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Scarcity Of Unicorns Explained In Biblical New Canal+ Ad

Not just unicorns, but unicorn balls feature in the latest epic ad from the brand behind “The Bear.”

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The mystery of why there are no more unicorns is neatly explained in BETC Paris’ latest commercial for Canal+, a cinematic mini epic which features Noah and his ark and set 15 minutes before the Great Flood.

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As with recent TV commercials for the French premium pay-TV channel such as the acclaimed “The Bear,” “Unicorns” celebrates the talents of the broadcaster’s screenwriters and its showcase of original series, documentaries and films–including Spiral and The Returned–using the end line ‘We love making up stories’.


As the tale unfolds, one of Noah’s helpers rescues a pair of unicorns only to realize, sadly, a bit too late, that there’s a bit of an issue with the pair of animals he’s chosen.

Shot in Romania last summer, the hardest part of the live action shoot was keeping all the different breeds of animals under the same roof as they didn’t like being together, says executive creative director Stéphane Xiberras, BETC Paris chief creative officer and president: “It was a real zoo.”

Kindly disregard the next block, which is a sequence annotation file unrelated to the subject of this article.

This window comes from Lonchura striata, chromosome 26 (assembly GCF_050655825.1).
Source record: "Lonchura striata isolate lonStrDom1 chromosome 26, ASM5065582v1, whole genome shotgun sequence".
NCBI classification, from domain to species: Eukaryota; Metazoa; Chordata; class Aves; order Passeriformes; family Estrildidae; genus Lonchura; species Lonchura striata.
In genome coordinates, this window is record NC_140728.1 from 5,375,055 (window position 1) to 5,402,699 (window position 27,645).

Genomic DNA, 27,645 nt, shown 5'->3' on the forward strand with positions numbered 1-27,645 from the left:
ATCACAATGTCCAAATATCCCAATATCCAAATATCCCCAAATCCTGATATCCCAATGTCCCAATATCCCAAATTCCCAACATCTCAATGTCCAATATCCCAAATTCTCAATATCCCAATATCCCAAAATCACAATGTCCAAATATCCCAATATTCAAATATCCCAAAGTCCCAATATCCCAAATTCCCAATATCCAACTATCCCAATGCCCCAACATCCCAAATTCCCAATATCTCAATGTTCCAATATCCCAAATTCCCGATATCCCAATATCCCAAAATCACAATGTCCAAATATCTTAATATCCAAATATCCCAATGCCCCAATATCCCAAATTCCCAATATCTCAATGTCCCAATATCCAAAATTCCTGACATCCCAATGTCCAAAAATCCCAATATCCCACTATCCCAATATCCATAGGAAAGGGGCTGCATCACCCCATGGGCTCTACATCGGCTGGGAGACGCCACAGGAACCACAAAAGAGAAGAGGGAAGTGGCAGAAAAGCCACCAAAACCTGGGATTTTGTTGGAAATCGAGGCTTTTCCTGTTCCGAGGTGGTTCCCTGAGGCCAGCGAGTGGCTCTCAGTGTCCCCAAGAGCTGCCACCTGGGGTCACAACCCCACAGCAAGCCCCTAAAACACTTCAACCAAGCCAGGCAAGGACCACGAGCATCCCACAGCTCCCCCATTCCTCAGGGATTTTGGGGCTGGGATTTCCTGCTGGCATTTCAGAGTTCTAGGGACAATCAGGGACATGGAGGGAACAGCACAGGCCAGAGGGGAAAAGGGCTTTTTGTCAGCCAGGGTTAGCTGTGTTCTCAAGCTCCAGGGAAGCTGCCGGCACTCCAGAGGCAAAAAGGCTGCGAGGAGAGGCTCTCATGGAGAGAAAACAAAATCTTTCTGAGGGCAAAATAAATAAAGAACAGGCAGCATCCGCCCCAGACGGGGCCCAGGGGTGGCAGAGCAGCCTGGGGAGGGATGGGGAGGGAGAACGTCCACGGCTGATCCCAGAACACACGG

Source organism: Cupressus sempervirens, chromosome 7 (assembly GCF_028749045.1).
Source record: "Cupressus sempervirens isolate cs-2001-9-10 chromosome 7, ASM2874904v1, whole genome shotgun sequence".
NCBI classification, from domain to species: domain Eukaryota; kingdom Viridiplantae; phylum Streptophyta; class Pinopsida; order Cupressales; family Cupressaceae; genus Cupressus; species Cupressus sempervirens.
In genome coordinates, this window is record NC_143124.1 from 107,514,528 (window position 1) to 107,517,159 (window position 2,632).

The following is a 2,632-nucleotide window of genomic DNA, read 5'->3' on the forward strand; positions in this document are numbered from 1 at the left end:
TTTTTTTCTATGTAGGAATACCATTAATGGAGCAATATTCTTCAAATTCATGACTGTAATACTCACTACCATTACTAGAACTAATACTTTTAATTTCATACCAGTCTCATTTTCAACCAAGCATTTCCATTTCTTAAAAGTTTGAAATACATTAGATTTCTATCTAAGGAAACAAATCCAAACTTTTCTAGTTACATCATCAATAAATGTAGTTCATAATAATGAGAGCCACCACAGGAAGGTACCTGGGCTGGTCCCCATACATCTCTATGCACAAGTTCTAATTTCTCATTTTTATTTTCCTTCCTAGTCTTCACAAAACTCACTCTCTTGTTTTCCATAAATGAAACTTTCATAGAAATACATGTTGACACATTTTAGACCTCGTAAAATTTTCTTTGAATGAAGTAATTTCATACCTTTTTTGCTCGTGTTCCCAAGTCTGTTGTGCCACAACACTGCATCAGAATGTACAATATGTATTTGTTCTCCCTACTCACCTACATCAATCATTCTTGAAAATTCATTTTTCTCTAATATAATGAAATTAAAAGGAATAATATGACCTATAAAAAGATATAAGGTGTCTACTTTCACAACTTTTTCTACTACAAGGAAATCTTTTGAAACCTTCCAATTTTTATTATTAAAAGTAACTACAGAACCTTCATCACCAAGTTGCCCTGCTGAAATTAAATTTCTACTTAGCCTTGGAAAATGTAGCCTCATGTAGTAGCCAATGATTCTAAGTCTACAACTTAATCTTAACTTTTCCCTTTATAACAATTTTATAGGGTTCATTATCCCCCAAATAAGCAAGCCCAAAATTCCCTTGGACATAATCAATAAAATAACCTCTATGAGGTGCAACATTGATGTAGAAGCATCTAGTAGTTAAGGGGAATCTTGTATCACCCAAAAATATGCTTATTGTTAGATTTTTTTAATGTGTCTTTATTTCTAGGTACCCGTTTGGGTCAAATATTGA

The unicorns were played by real horses which were made immaculate in post-production at which stage horns and other . . . features . . . were added.

“The most complicated part was the epic discussions we had about what a pair of Unicorn b***s would look like,” Xiberras confides. So the team’s eventual decision to create them in CGI rather than protect the creatures’ dignity by concealing their privates behind pixels or stars shows, well, a certain amount of balls.


The commercial’s copywriter was Patrice Dumas and the art director Aurélie Scalabre. It was directed by Dutch filmmaker Matthijs Van Heijningen, who also directed previous Canal+ ads “The Closet” and “The Bear” through Paris-based production company Soixante Quinze.

About the author

Meg Carter is a UK-based freelance journalist who has written widely on all aspects of branding, media, marketing & creativity for a wide range of outlets including The Independent, Financial Times and Guardian newspapers, New Media Age and Wired. www.megcarter.com

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